Trouble Passing Air And A Chipped Tooth!
It’s always something! In this case it wasn’t too serious but nevertheless still disruptive to the routine. Of course I’m talking about our coach – it seems after 20 months we are still working out the bugs and early equipment failures! Good thing Entegra’s warranty is two years, the chassis is three and the engine/drivetrain are five!
On our way south this season the Tag Axle air bags started to give us some trouble. The Tag axle is the rearmost axle just behind the drive axle. Besides an extra set of brakes it doesn’t have any other active functions, it just kind of “tags along”. The Drive axle has four tires and the Tag has two. The main purpose of the Tag is to provide additional stability and load carrying capacity. In our case the Drive axle is capable of supporting 20,000 pounds and the Tag axle an additional 12,000 pounds. Tag axles are usually installed on coaches over 40′ and/or when heavy materials such as real wood and tile are employed on the interior.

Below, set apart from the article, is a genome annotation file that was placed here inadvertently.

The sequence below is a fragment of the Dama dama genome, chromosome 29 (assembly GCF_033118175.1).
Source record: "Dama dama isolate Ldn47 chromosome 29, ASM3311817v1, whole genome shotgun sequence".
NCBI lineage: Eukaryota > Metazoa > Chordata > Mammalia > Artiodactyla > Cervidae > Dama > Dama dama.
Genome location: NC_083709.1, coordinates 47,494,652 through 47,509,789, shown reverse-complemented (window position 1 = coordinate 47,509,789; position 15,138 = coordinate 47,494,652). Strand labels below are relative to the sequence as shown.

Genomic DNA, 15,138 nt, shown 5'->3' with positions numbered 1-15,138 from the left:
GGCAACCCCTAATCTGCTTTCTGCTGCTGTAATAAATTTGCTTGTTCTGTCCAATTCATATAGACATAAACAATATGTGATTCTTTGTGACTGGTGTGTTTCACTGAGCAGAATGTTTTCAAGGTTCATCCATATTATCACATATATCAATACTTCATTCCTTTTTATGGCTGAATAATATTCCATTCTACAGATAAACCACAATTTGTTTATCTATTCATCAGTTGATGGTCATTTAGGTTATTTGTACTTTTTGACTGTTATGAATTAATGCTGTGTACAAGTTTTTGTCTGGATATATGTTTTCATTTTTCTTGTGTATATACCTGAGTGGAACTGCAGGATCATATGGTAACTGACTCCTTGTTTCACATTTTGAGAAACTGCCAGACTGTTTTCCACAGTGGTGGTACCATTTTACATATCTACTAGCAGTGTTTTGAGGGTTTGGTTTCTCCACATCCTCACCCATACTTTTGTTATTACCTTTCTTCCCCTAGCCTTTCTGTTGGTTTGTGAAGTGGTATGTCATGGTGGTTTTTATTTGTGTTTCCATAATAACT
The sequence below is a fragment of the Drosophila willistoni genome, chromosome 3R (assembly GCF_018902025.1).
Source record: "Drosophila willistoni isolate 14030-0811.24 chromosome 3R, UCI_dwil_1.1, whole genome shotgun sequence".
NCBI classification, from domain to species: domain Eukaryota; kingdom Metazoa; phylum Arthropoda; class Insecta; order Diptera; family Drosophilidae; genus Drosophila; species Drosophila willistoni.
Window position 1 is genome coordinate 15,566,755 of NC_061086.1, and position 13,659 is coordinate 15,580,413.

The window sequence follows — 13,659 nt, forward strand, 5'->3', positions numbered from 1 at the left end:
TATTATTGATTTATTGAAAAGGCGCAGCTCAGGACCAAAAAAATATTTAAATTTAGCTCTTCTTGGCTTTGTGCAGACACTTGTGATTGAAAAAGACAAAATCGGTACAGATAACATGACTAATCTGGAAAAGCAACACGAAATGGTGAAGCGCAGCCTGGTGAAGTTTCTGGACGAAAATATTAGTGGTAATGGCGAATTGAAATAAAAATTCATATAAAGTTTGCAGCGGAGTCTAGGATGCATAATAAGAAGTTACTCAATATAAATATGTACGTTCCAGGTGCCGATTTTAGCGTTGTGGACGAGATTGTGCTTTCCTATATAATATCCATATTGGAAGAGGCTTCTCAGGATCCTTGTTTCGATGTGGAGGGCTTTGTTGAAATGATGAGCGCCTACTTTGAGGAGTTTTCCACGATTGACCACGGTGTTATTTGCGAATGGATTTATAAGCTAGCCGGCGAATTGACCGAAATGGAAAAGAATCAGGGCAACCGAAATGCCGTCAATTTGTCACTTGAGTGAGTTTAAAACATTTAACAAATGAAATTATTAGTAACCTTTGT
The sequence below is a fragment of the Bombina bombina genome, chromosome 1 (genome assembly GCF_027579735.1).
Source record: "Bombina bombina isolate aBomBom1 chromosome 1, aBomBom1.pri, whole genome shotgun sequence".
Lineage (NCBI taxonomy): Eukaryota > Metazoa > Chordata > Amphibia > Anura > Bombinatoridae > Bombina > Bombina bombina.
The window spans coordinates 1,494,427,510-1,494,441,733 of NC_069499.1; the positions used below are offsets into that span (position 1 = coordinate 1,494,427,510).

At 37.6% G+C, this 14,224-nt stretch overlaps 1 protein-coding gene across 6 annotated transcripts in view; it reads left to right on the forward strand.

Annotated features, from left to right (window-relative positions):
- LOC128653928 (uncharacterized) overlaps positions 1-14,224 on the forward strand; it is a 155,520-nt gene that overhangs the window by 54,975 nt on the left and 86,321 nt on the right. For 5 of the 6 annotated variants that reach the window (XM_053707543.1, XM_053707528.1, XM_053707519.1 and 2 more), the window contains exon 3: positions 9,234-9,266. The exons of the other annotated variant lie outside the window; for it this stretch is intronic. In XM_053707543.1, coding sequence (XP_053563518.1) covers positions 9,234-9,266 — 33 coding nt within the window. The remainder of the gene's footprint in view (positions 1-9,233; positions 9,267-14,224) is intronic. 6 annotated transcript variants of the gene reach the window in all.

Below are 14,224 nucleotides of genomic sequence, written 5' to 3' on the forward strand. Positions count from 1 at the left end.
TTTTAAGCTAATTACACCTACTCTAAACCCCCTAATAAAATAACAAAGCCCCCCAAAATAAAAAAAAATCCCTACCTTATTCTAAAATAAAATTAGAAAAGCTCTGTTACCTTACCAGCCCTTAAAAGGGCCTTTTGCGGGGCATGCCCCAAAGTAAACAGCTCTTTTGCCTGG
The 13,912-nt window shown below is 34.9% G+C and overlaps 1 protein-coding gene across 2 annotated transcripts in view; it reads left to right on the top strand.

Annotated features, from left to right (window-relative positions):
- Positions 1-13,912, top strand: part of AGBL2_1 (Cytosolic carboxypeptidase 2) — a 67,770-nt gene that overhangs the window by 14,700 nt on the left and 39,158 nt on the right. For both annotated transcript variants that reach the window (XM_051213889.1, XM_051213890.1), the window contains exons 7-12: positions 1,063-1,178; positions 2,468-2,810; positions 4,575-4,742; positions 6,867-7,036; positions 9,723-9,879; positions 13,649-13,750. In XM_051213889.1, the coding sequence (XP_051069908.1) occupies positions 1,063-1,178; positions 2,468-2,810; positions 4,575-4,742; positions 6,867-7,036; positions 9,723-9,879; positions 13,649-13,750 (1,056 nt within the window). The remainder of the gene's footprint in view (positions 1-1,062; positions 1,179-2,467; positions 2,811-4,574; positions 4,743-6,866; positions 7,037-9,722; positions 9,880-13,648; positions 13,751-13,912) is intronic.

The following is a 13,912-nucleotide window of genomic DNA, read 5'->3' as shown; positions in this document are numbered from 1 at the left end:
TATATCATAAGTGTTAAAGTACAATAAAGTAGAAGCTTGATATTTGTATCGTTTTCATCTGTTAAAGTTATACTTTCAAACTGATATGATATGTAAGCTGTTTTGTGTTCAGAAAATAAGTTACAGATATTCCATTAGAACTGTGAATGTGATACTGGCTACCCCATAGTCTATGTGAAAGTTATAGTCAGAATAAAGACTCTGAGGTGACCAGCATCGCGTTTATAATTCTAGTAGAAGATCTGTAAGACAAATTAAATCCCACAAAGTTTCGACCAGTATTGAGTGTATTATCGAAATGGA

All the axles on the coach are supported by air bags and under certain maneuvering conditions it is desirable to “dump” the air out of the Tag air bags. Dumping the Tag air bags is preferable when backing up or making very tight turns. Since the coach pivots on the drive axles the tag tires scuff during tight turns, dumping the air out of the tag axle suspension minimizes this tire wear. When backing up, should the tag axle encounter a high spot in the terrain, it could possibly lift the drive axles off the ground thereby preventing the coach from being able to move at all, again dumping the air should minimize or eliminate this possibility.